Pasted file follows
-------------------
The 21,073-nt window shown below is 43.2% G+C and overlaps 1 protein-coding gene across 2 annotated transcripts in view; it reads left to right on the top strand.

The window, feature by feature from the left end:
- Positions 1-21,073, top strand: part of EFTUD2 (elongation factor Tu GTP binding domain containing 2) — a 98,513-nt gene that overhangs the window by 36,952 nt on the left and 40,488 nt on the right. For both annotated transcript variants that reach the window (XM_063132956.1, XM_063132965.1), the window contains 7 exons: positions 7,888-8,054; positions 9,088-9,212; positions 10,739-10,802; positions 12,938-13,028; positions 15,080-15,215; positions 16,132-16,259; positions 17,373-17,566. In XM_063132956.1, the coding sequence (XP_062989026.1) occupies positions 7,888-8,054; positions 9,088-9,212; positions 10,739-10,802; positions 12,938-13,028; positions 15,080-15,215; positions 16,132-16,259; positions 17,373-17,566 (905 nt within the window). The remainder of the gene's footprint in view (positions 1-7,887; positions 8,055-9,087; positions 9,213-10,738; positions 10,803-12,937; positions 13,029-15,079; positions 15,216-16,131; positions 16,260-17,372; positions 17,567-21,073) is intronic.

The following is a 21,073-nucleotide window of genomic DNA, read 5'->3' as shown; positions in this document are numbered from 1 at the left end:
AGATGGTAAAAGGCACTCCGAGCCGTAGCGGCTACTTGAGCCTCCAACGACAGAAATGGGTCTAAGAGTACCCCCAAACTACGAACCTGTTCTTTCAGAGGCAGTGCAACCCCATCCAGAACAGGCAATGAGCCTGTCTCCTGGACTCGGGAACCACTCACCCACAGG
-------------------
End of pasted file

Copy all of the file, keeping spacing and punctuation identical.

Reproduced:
The 21,073-nt window shown below is 43.2% G+C and overlaps 1 protein-coding gene across 2 annotated transcripts in view; it reads left to right on the top strand.

The window, feature by feature from the left end:
- Positions 1-21,073, top strand: part of EFTUD2 (elongation factor Tu GTP binding domain containing 2) — a 98,513-nt gene that overhangs the window by 36,952 nt on the left and 40,488 nt on the right. For both annotated transcript variants that reach the window (XM_063132956.1, XM_063132965.1), the window contains 7 exons: positions 7,888-8,054; positions 9,088-9,212; positions 10,739-10,802; positions 12,938-13,028; positions 15,080-15,215; positions 16,132-16,259; positions 17,373-17,566. In XM_063132956.1, the coding sequence (XP_062989026.1) occupies positions 7,888-8,054; positions 9,088-9,212; positions 10,739-10,802; positions 12,938-13,028; positions 15,080-15,215; positions 16,132-16,259; positions 17,373-17,566 (905 nt within the window). The remainder of the gene's footprint in view (positions 1-7,887; positions 8,055-9,087; positions 9,213-10,738; positions 10,803-12,937; positions 13,029-15,079; positions 15,216-16,131; positions 16,260-17,372; positions 17,567-21,073) is intronic.

The following is a 21,073-nucleotide window of genomic DNA, read 5'->3' as shown; positions in this document are numbered from 1 at the left end:
AGATGGTAAAAGGCACTCCGAGCCGTAGCGGCTACTTGAGCCTCCAACGACAGAAATGGGTCTAAGAGTACCCCCAAACTACGAACCTGTTCTTTCAGAGGCAGTGCAACCCCATCCAGAACAGGCAATGAGCCTGTCTCCTGGACTCGGGAACCACTCACCCACAGG